The government’s age limit policy restricts importation of vehicles that are more than eight years old from the year of manufacture, which now locks out 2012 units.
Only vehicles manufactured in 2013 and above are now allowed into the Kenyan market and roads, effective January 1.
Local dealers in used cars have beaten the eight year age limit deadline for the sixth straight year.
The Car Importers Association of Kenya (CIAK) yesterday said that more than 15,000 units ordered between October and early December made it into the country before December 31.
This was the last day for bringing in vehicles manufactured in 2012 into the Kenyan market.
“No one was locked out. There were no issues with the deadline because people are aware and they respect the deadline,” CIAK national vice-chairman Mohammad Farooq told the Star on telephone.
The last vessel carrying unit–Grand Diamond docked at the Port of Mombasa on December 28. At least 15 car carrying vessels called at the port in the last two weeks of the month as importers rushed to beat the deadline.
“Ships rushed to offload units. People are aware that vehicles must land at Mombasa by December 31,” Kenya Auto Bazaar Association (KABA) chairman John Kipchumba said yesterday, “So far, we have not had any cases of people being locked out.|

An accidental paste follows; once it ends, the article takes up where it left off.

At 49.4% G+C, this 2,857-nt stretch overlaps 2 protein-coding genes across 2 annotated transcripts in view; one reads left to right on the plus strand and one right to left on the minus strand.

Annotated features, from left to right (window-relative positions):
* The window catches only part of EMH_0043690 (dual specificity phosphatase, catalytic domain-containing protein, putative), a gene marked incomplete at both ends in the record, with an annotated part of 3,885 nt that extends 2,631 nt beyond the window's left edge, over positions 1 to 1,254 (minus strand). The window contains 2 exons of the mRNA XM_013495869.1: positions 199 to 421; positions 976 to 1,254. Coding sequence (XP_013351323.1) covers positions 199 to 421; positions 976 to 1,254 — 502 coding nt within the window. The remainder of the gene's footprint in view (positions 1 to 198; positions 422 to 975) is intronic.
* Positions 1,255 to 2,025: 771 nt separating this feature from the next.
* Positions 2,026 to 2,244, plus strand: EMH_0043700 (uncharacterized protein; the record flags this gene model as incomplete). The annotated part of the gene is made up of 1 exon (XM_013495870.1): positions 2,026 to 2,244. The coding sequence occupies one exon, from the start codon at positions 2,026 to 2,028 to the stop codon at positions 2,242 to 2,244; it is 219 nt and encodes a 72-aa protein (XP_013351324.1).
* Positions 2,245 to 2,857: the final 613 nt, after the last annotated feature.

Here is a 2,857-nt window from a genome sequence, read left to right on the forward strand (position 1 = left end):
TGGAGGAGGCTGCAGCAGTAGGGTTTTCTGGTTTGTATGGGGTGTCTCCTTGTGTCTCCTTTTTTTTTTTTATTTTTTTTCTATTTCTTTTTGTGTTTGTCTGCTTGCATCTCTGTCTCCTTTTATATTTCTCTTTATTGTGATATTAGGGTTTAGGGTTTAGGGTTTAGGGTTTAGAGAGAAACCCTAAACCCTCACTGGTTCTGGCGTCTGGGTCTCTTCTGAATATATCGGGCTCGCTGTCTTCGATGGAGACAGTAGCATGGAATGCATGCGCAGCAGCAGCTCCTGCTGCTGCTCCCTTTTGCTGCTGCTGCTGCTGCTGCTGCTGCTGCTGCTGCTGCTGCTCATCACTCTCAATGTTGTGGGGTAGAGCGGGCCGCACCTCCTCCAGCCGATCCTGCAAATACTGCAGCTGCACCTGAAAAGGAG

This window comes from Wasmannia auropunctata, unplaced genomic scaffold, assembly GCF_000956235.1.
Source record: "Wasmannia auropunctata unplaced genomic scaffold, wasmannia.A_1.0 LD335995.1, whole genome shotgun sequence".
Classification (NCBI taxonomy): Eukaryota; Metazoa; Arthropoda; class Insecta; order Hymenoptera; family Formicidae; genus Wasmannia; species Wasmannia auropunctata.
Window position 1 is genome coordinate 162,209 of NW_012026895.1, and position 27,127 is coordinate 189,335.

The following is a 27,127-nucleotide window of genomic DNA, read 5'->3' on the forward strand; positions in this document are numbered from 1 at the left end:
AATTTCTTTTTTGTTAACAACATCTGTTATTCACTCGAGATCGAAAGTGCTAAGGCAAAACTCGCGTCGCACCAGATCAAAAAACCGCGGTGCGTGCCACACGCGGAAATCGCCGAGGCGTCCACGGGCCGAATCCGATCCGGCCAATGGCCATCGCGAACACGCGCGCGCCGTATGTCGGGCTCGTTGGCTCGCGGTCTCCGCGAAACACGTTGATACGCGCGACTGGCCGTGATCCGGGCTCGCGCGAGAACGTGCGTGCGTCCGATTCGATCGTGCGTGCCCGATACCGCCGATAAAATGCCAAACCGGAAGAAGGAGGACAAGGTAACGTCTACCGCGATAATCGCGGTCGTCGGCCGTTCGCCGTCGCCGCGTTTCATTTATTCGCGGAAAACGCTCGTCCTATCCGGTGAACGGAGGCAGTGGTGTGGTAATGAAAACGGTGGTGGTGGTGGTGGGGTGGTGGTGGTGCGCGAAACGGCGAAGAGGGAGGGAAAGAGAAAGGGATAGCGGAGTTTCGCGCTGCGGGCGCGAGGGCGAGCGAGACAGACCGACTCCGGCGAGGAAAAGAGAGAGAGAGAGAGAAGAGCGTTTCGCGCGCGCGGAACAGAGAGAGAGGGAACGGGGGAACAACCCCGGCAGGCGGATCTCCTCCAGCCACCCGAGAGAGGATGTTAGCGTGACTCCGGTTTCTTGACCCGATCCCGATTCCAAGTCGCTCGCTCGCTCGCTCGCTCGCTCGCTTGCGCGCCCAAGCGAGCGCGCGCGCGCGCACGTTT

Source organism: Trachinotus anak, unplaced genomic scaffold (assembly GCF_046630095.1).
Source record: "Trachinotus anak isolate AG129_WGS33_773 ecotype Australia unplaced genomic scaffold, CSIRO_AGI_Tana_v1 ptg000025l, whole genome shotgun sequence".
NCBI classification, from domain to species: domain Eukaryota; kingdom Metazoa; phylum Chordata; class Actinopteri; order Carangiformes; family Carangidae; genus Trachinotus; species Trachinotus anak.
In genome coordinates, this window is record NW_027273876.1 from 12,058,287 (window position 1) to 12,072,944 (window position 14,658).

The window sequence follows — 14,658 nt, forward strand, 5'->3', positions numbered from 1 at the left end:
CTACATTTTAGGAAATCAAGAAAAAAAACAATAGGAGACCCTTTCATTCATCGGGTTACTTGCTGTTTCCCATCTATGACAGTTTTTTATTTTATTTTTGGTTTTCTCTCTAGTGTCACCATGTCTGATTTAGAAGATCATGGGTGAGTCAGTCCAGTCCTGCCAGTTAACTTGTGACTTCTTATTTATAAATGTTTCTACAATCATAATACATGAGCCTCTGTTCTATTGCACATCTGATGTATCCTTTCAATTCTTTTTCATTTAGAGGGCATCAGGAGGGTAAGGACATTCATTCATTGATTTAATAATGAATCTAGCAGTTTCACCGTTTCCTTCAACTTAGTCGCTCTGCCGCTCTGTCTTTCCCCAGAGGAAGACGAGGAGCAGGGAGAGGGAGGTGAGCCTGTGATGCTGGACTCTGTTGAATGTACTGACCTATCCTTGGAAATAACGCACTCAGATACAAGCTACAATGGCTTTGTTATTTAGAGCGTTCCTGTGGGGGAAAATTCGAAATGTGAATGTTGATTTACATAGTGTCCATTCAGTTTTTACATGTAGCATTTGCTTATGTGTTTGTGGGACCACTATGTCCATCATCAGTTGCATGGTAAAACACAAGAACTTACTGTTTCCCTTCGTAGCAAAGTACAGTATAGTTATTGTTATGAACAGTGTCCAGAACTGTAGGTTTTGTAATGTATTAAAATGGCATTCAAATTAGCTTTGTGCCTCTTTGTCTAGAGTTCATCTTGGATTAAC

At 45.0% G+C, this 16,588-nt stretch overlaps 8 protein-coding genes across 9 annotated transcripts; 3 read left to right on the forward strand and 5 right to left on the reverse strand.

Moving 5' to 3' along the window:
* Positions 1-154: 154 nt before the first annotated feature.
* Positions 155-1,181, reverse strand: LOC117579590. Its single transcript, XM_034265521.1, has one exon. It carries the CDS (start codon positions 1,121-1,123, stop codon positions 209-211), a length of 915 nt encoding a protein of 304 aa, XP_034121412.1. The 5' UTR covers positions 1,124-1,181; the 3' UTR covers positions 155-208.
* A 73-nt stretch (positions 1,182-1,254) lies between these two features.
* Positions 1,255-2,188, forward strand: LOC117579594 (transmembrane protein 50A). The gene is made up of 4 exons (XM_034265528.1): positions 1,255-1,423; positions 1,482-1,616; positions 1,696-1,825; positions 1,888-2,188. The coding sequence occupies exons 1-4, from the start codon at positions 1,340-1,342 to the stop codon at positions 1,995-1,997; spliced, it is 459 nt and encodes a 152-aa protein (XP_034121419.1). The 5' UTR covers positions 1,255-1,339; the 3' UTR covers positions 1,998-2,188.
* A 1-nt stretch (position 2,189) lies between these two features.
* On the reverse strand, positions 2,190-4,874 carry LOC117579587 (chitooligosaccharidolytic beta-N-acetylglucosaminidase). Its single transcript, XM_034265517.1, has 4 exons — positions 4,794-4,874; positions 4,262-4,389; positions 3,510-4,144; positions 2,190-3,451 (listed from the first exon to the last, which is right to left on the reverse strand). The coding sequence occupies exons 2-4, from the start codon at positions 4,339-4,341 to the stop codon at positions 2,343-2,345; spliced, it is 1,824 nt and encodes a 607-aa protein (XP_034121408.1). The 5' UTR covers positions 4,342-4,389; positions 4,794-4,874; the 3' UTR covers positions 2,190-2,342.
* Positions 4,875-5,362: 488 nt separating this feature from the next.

Only motor vehicles whose year of first registration is from January 1, 2013 upwards are now allowed into the country, according to Kenya Bureau of Standards(Kebs).
The first batch of motor vehicle imports this year is expected in Mombasa on Friday, December 10, on-board conventional vessels RCC Asia and Marvelous Ace, with units mainly from Japan.
Five other vessels are expected between January 11 and 17, Kenya Ports Authority vessels data shows. They are Turandot, Grand Orion , Victorious Ace, Sunshine Ace and Adria Ace.
Kenya imports an average 12,000 units per months mainly from Japan, United Arab Emirates, United Kingdom, Singapore and South Africa.
Japan dominates the Kenyan second hand car market with more than 80 per cent share.
In December 2013- January 2014, more than 2,000 units manufactured in 2006 were held by Kebs on age limit after they arrived in late December and early January 2014.
Others were said to have had expired certificates of inspections which were issued during the time of inspection in the country of origin.
Kebs is expected to closely scrutinise units that arrived in late December and early this month to ensure they meet the required standards, KABA confirmed yesterday.
“Vehicles which arrived in December will under go extra clearance procedures but it is nothing to worry about. Everyone understands. Kebs has to ensure they have proper inspection certificates and that they landed before December 31,” Kipchumba said.
The government has been pushing to reduce the used car age limit to five years as it pushes for local assembling, a move that is feared could make cars unaffordable for majority of Kenyans.